• Analyze the main ideas and supporting details presented in diverse media and formats (e.g., visually, quantitatively, orally) and explain how the ideas clarify a topic, text, or issue under study.
  • Demonstrate command of the conventions of standard English grammar and usage when writing or speaking.
  • Demonstrate command of the conventions of standard English capitalization, punctuation, and spelling when writing.
  • Use knowledge of language and its conventions when writing, speaking, reading, or listening.
  • Determine or clarify the meaning of unknown and multiple-meaning words and phrases based on grade 7 reading and content, choosing flexibly from a range of strategies.
  • Demonstrate understanding of figurative language, word relationships, and nuances in word meanings.
  • Acquire and use accurately grade-appropriate general academic and domain-specific words and phrases; gather vocabulary knowledge when considering a word or phrase important to comprehension or expression.

In this unit we will be reading and studying the historical fiction novel Lyddie by Katherine Paterson.

  • Write narratives to develop real or imagined experiences or events using effective technique, relevant descriptive details, and well-structured event sequences.
  • Produce clear and coherent writing in which the development, organization, and style are appropriate to task, purpose, and audience. 
  • With some guidance and support from peers and adults, develop and strengthen writing as needed by planning, revising, editing, rewriting, or trying a new approach, focusing on how well purpose and audience have been addressed. (Editing for conventions should demonstrate command of Language standards 1-3 up to and including grade 7 .)
  • Draw evidence from literary or informational texts to support analysis, reflection, and research.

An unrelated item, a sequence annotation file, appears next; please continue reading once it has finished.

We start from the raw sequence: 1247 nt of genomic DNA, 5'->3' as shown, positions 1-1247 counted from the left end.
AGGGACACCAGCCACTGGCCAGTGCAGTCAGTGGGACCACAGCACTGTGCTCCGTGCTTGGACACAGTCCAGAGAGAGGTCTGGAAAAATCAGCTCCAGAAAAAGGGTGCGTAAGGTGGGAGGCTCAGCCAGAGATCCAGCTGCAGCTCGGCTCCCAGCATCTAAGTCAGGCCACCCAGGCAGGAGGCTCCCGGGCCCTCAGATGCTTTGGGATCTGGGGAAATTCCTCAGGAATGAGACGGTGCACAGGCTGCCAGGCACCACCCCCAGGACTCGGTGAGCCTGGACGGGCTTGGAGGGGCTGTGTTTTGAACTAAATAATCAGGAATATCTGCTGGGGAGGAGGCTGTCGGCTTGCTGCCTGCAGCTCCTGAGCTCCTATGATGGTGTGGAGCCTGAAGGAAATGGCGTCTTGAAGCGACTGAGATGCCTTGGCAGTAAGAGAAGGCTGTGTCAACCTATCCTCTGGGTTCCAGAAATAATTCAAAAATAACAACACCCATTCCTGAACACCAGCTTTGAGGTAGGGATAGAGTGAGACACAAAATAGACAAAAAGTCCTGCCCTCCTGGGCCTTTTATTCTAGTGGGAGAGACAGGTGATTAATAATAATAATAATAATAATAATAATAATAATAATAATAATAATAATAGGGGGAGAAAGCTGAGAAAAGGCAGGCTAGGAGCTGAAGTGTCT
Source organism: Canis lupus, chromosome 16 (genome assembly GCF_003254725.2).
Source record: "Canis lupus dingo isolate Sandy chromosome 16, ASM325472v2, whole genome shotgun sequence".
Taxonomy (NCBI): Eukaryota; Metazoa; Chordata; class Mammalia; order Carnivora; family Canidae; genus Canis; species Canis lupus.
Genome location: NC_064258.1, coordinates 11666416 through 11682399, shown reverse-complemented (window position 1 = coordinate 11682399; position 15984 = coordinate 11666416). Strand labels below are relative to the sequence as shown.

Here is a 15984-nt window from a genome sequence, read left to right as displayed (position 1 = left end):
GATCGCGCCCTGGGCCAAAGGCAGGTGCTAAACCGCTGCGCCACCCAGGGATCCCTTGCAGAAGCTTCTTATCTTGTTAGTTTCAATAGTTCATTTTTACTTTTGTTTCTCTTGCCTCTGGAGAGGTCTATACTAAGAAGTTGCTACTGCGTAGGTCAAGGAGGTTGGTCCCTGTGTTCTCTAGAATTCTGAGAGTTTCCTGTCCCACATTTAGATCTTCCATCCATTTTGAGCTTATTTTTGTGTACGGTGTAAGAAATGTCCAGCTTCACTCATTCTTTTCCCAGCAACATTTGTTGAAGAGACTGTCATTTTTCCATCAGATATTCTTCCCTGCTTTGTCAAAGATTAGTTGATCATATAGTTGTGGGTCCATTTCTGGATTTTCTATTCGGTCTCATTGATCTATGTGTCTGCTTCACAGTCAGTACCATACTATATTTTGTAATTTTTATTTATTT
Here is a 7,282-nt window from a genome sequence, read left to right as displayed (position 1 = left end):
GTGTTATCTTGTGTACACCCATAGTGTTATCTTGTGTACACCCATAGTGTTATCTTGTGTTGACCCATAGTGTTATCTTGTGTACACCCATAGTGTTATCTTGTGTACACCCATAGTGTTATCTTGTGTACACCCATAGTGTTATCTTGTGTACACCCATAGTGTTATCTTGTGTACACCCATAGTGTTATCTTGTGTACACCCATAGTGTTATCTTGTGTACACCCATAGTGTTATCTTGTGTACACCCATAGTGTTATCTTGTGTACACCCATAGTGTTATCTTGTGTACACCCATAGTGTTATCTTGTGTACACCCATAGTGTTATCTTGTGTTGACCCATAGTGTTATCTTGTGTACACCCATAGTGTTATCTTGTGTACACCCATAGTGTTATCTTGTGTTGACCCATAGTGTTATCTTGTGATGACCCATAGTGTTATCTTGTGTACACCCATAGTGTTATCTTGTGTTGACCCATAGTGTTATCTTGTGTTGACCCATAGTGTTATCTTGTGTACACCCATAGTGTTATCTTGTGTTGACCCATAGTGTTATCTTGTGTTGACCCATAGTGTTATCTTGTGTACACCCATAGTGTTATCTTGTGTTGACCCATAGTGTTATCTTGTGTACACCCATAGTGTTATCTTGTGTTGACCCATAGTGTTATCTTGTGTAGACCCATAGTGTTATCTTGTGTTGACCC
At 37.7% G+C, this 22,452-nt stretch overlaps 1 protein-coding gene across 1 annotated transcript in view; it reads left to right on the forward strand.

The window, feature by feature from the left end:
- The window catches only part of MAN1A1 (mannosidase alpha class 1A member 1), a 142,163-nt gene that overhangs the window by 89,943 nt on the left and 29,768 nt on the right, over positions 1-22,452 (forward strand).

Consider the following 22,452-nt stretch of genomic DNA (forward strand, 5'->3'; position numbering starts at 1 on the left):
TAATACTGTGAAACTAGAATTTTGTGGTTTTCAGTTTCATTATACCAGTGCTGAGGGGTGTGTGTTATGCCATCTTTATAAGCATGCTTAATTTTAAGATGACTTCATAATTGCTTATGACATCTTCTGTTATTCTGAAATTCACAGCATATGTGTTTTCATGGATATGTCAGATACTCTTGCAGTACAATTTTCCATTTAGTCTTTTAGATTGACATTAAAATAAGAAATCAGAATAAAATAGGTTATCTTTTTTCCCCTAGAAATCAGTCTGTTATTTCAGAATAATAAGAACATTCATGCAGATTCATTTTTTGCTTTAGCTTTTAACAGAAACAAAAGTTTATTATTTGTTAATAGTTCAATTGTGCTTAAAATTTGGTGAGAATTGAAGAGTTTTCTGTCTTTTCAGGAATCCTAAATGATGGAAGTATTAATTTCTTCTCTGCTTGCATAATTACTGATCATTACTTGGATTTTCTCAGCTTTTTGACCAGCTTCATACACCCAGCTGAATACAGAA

• Demonstrate command of the conventions of standard English grammar and usage when writing or speaking.
  • Demonstrate command of the conventions of standard English capitalization, punctuation, and spelling when writing.
  • Use knowledge of language and its conventions when writing, speaking, reading, or listening.
  • Acquire and use accurately grade-appropriate general academic and domain-specific words and phrases; gather vocabulary knowledge when considering a word or phrase important to comprehension or expression.

 In this unit, students will research a topic of their choice and compose an argument paper. The following standards will be studied:

  • Cite several pieces of textual evidence to support analysis of what the text says explicitly as well as inferences drawn from the text.
  • Determine the meaning of words and phrases as they are used in a text, including figurative, connotative, and technical meanings; analyze the impact of a specific word choice on meaning and tone.
  • Determine an author's point of view or purpose in a text and analyze how the author distinguishes his or her position from that of others.
  • Trace and evaluate the argument and specific claims in a text, assessing whether the reasoning is sound and the evidence is relevant and sufficient to support the claims.
  • Analyze how two or more authors writing about the same topic shape their presentations of key information by emphasizing different evidence or advancing different interpretations of facts.

About Me!

My name is Janet Caron and I have been teaching at Woodbury since 2003. I love English Language Arts and the energy of middle schoolers.

My favorite things to do are camping, reading and hanging out with my family. I have 2 children and 3 grandchildren. My husband and I live in Manchester with our German Shepherds; Tala, Lexi and our new puppy Boomer.

I look forward to a successful and enjoyable school year!